A former nun who writes erotic stories, an amnesiac with a criminal past and “the most notorious porno actress in the world” bounce off each other with tasty results in Hal Hartley’s “Amateur.” Just as quirky and idiosyncratic as the Gotham-based writer-director’s earlier efforts, this one pushes the spiky humor a bit more to the fore while unfolding a tale loaded with offbeat oppositions and odd character detailing. This outing will do little to expand his public beyond the core specialized audience that has supported his work to date.
Isabelle Huppert plays a woman who recently checked out of convent life after 15 years. A failure at writing about sex, a subject about which she seems to have no personal knowledge, she also claims to be a nymphomaniac to Thomas (Martin Donovan), a man who awakens on a downtown New York street with no memory and is trustingly taken in by Isabelle. So start the odd juxtapositions.
Before long, it becomes clear that Thomas has been pushed out a window (and is presumed dead) by his wife, Sofia (Elina Lowensohn), a porno queen whose desperate financial straits lead her to deal with a powerful arms merchant. This sends the film away from Isabelle and Thomas onto an unexpected tangent involving Thomas’ accountant Edward (Damian Young) and two well-educated goons who are on Sofia’s and Thomas’ tails.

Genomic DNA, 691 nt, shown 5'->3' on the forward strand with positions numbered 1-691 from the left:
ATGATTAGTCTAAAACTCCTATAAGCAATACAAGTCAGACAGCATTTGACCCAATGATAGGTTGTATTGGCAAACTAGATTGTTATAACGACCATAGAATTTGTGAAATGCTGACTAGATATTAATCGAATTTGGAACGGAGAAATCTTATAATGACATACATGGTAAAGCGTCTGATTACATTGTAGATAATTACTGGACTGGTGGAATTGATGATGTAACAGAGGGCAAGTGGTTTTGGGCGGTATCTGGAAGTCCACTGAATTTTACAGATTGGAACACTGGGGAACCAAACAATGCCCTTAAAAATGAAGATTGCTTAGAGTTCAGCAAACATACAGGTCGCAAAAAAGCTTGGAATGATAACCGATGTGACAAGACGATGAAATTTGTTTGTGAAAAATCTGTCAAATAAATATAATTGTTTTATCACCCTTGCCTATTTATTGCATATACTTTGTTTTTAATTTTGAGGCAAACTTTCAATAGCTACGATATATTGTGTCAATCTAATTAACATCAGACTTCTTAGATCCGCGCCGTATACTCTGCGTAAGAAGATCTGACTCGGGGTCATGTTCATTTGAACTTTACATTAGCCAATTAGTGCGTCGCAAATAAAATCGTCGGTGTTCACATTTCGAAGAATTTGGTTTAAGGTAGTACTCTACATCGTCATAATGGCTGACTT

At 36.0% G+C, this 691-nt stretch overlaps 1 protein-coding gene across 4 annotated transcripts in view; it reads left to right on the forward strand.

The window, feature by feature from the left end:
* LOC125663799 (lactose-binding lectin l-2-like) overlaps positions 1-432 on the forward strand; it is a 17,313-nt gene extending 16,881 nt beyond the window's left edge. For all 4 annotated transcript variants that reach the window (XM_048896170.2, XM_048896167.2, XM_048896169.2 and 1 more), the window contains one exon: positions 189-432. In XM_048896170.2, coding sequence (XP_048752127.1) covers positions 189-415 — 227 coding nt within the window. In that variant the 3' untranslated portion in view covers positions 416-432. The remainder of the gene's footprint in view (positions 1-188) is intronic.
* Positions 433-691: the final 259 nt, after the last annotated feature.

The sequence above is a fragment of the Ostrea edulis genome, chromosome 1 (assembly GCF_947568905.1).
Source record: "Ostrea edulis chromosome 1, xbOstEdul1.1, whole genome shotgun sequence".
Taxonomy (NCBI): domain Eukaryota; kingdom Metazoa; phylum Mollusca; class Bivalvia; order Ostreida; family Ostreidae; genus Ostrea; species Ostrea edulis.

The main characters all come together in upstate New York in a tragicomic climax in which nearly surreal humor takes precedence over full character revelation or dramatic closure.
Viewers not in tune with the filmmaker’s approach may find the comic elements forced and contrived. But Hartley’s technique is now so refined and precise that he easily achieves his desired effects; the artistic layering of stylization in performance, timing and visuals pulls the action sufficiently away from reality to induce one to accept the strange string of events. This same self-conscious artistry, however, may also be the major element limiting Hartley to a small audience.
Donovan can’t do much with a character who basically doesn’t exist, but remainder of the cast is excellent. Huppert has a sweet gravity underlaid with quietly suggestive humor. Memorable in a minor role in Hartley’s last film, “Simple Men,” Lowensohn takes on a much bigger part here, that of the sexpot goddess, and makes the most of it.
Young gives a wild performance as the lanky accountant who comes unglued after some electro-shock torture. Chuck Montgomery and David Simonds are deliciously cool, calm and collected as the henchmen, and Pamela Stewart gives a terrific reading as a hopelessly sentimental cop.
Hartley’s films become more impressively designed with each outing. Lenser Michael Spiller is a wizard of precision, deftly focusing the viewer’s eye on the desired object. Color schemes in Steve Rosenzweig’s production design are exceedingly elegant, and fine score by Ned Rifle and Jeffrey Taylor effectively helps set the cool but enticing tone.